As the U.S. tries to recover from the impact of Hurricane Sandy on our shores, Cuba is facing an immense humanitarian tragedy, with long-term implications for its economy, food security, and its future.
Sandy hit Cuba last Thursday, October 25th, staggering the Eastern side of the island with the knock-out punch of a Category 2 hurricane. Winds gusted in excess of 108 miles per hour. According to preliminary estimates, the storm killed 11 Cubans and caused more than $2 billion in losses.
The UN said the storm damaged at least 180,000 homes, affecting more than one million people, and ruined crops across nearly a quarter-million acres of farmland. State-run media said damage to homes in the provinces of Santiago and Holguin was actually higher.
The Associated Press reported that Santiago de Cuba, the island’s second largest city, most directly affected by Hurricane Sandy, lost power and running water for days. The wire service quoted reports in the Communist party newspaper Granma of “severe damage to housing, economic activity, fundamental public services and institutions of education, health and culture.”
“The reality is much worse than what you can see in the pictures or on TV,” said President Raúl Castro, who witnessed the storm’s aftermath. “Santiago is a moving sight,” he said, “it looks like a bombed city.”
The scope and size of the tragedy is so broad, that Cuba postponed a nationwide military drill, The Bastion 2012 Exercise, until the first half of 2013.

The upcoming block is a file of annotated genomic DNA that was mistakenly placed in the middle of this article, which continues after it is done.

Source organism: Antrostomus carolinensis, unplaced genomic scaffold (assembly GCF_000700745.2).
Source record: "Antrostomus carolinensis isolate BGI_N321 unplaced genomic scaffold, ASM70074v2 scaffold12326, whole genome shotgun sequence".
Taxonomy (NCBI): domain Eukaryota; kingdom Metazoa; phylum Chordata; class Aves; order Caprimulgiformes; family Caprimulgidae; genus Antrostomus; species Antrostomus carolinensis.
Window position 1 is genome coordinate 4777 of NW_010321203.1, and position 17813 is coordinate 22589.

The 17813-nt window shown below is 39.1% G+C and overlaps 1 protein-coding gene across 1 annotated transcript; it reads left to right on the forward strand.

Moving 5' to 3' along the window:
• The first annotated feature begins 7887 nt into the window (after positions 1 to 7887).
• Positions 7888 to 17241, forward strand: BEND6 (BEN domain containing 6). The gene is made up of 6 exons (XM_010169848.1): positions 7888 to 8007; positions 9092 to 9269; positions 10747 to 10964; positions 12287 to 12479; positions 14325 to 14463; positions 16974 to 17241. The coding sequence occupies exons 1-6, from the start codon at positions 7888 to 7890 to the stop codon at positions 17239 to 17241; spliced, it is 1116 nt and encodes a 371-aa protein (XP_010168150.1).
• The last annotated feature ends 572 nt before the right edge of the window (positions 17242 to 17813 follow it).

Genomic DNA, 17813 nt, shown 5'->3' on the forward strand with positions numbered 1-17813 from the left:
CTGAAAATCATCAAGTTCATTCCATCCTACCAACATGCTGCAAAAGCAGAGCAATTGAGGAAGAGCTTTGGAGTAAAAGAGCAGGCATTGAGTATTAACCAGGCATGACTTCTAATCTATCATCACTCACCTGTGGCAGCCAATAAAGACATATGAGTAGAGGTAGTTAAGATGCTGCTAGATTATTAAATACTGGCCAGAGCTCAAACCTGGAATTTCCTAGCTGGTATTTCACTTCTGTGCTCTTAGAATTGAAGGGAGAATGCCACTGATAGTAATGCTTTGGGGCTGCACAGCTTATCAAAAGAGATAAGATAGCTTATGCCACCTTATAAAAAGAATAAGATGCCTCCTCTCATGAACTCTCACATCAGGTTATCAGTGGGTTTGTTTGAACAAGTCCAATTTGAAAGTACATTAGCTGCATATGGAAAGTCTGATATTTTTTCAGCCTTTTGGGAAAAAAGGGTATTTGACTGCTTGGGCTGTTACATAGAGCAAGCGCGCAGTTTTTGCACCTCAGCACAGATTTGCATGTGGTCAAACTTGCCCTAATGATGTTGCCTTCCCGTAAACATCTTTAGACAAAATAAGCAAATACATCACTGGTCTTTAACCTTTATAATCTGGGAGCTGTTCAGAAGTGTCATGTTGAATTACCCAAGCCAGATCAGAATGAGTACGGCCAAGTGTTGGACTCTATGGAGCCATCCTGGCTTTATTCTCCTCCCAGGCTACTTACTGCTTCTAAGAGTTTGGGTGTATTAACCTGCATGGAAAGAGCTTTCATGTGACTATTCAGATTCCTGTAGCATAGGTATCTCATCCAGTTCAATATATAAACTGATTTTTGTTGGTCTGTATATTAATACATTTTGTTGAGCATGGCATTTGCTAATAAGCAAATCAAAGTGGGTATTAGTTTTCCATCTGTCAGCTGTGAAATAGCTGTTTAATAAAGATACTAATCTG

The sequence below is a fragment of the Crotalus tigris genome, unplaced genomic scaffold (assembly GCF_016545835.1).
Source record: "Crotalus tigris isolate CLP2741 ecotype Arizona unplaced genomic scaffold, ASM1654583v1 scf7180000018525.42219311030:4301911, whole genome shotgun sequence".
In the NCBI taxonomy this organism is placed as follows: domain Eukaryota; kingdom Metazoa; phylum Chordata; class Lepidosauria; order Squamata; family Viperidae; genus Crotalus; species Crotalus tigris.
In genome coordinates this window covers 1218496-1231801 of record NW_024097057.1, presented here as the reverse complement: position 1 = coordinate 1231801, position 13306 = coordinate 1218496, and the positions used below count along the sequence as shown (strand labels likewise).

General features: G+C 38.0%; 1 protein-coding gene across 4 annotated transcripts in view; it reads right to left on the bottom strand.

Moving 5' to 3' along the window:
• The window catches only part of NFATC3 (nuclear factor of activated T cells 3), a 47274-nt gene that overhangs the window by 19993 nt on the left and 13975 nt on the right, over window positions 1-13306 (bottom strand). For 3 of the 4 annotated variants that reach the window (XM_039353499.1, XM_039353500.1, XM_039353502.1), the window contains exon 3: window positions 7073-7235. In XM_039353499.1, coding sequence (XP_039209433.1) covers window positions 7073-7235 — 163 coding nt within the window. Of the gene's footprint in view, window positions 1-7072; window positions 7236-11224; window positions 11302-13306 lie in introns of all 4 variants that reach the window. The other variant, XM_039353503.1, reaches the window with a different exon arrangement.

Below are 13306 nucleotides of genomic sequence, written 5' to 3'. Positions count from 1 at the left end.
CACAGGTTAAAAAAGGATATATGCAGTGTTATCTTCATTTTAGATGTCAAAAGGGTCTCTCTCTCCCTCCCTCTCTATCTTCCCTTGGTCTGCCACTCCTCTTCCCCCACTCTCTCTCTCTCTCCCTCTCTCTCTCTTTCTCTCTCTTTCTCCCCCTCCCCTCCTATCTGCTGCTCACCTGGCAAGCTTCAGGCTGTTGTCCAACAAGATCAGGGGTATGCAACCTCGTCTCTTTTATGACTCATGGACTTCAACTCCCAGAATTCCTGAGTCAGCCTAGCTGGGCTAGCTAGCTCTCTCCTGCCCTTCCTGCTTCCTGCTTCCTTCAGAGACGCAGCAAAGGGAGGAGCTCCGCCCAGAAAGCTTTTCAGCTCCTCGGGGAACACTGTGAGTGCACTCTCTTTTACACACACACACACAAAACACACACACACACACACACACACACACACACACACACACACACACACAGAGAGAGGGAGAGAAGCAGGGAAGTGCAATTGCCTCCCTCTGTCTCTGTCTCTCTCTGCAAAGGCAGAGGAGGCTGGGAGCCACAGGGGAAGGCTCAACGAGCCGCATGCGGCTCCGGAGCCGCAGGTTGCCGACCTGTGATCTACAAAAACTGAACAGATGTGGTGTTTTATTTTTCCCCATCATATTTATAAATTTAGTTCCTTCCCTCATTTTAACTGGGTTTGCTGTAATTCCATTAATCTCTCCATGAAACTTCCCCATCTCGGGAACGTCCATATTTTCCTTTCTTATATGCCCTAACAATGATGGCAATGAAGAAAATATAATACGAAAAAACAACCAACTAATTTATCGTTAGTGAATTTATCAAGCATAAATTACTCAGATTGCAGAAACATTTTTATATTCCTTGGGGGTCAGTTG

Instead, President Castro said “what was needed now was to ‘make a detailed plan for the recovery of the regions (affected by the hurricane) and make a collection of all the resources they may need’.”
News accounts portray utter devastation. Earlier this week, one Cuban wrote “The sight of women, elderly individuals and children sifting through debris to salvage whatever was left of their belongings was simply heartbreaking.”
In an interview with AP, Berta Serguera, an 82-year-old retiree said, “It’s indescribable. The trees have been shredded as if with a saw. My mango only has a few branches left, and they look like they were shaved.”
Cuba, which already buys over 80 percent of its food from suppliers abroad, is facing a food security nightmare. According to the BBC, first Vice President, Jose Ramon Machado said one of the biggest problems facing the government was guaranteeing food supplies for the people in the affected areas in the coming months.
According to AFP, the United Nations is reporting “The toll on the farm sector will have major repercussions around the country.” It added, “Sugar cane was the single hardest hit followed by plantain and bananas, vegetables and other basic crops” such as beans.